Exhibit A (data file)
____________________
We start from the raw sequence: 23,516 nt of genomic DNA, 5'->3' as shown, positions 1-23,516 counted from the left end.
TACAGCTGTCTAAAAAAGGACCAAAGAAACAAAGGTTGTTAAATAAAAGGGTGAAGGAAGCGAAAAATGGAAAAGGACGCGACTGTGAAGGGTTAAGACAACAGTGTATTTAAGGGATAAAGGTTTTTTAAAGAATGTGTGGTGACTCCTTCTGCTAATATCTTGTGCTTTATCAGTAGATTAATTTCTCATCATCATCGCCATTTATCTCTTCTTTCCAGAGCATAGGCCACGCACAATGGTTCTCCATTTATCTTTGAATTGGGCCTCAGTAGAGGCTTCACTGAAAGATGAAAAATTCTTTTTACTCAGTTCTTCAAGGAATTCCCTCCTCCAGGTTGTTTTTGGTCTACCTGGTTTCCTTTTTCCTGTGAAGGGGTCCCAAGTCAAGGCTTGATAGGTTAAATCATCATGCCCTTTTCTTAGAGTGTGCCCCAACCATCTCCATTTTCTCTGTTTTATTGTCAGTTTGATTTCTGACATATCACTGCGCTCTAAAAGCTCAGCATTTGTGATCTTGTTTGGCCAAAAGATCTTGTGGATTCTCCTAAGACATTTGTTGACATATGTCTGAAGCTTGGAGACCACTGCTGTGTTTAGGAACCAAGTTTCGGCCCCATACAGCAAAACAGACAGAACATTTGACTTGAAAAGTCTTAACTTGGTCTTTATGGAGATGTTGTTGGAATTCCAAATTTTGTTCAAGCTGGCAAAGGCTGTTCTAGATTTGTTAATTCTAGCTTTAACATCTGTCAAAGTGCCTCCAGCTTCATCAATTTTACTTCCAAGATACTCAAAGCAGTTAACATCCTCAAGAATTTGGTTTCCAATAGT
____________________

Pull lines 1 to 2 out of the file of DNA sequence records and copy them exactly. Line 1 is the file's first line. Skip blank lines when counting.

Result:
We start from the raw sequence: 23,516 nt of genomic DNA, 5'->3' as shown, positions 1-23,516 counted from the left end.
TACAGCTGTCTAAAAAAGGACCAAAGAAACAAAGGTTGTTAAATAAAAGGGTGAAGGAAGCGAAAAATGGAAAAGGACGCGACTGTGAAGGGTTAAGACAACAGTGTATTTAAGGGATAAAGGTTTTTTAAAGAATGTGTGGTGACTCCTTCTGCTAATATCTTGTGCTTTATCAGTAGATTAATTTCTCATCATCATCGCCATTTATCTCTTCTTTCCAGAGCATAGGCCACGCACAATGGTTCTCCATTTATCTTTGAATTGGGCCTCAGTAGAGGCTTCACTGAAAGATGAAAAATTCTTTTTACTCAGTTCTTCAAGGAATTCCCTCCTCCAGGTTGTTTTTGGTCTACCTGGTTTCCTTTTTCCTGTGAAGGGGTCCCAAGTCAAGGCTTGATAGGTTAAATCATCATGCCCTTTTCTTAGAGTGTGCCCCAACCATCTCCATTTTCTCTGTTTTATTGTCAGTTTGATTTCTGACATATCACTGCGCTCTAAAAGCTCAGCATTTGTGATCTTGTTTGGCCAAAAGATCTTGTGGATTCTCCTAAGACATTTGTTGACATATGTCTGAAGCTTGGAGACCACTGCTGTGTTTAGGAACCAAGTTTCGGCCCCATACAGCAAAACAGACAGAACATTTGACTTGAAAAGTCTTAACTTGGTCTTTATGGAGATGTTGTTGGAATTCCAAATTTTGTTCAAGCTGGCAAAGGCTGTTCTAGATTTGTTAATTCTAGCTTTAACATCTGTCAAAGTGCCTCCAGCTTCATCAATTTTACTTCCAAGATACTCAAAGCAGTTAACATCCTCAAGAATTTGGTTTCCAATAGT